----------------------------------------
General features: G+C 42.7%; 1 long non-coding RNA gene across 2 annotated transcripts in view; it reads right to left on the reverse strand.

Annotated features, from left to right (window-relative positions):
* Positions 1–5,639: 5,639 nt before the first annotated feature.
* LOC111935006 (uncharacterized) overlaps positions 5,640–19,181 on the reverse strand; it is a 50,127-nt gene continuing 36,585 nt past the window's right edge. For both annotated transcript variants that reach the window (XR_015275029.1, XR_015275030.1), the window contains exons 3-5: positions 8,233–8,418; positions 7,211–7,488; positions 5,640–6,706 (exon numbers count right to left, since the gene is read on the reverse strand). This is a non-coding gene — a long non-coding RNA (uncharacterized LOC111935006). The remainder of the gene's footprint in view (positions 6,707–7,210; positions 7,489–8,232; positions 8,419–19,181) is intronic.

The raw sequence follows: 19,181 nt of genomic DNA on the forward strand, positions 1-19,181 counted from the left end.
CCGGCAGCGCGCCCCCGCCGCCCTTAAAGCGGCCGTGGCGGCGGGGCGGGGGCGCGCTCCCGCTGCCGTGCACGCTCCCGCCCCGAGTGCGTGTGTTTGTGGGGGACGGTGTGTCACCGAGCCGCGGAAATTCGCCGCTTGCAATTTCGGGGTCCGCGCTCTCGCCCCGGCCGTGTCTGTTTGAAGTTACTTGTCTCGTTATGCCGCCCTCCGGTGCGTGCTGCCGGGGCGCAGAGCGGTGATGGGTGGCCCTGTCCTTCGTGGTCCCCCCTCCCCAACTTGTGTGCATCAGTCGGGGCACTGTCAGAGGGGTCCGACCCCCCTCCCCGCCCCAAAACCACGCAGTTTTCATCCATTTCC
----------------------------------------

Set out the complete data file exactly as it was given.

General features: G+C 42.7%; 1 long non-coding RNA gene across 2 annotated transcripts in view; it reads right to left on the reverse strand.

Annotated features, from left to right (window-relative positions):
* Positions 1–5,639: 5,639 nt before the first annotated feature.
* LOC111935006 (uncharacterized) overlaps positions 5,640–19,181 on the reverse strand; it is a 50,127-nt gene continuing 36,585 nt past the window's right edge. For both annotated transcript variants that reach the window (XR_015275029.1, XR_015275030.1), the window contains exons 3-5: positions 8,233–8,418; positions 7,211–7,488; positions 5,640–6,706 (exon numbers count right to left, since the gene is read on the reverse strand). This is a non-coding gene — a long non-coding RNA (uncharacterized LOC111935006). The remainder of the gene's footprint in view (positions 6,707–7,210; positions 7,489–8,232; positions 8,419–19,181) is intronic.

The raw sequence follows: 19,181 nt of genomic DNA on the forward strand, positions 1-19,181 counted from the left end.
CCGGCAGCGCGCCCCCGCCGCCCTTAAAGCGGCCGTGGCGGCGGGGCGGGGGCGCGCTCCCGCTGCCGTGCACGCTCCCGCCCCGAGTGCGTGTGTTTGTGGGGGACGGTGTGTCACCGAGCCGCGGAAATTCGCCGCTTGCAATTTCGGGGTCCGCGCTCTCGCCCCGGCCGTGTCTGTTTGAAGTTACTTGTCTCGTTATGCCGCCCTCCGGTGCGTGCTGCCGGGGCGCAGAGCGGTGATGGGTGGCCCTGTCCTTCGTGGTCCCCCCTCCCCAACTTGTGTGCATCAGTCGGGGCACTGTCAGAGGGGTCCGACCCCCCTCCCCGCCCCAAAACCACGCAGTTTTCATCCATTTCC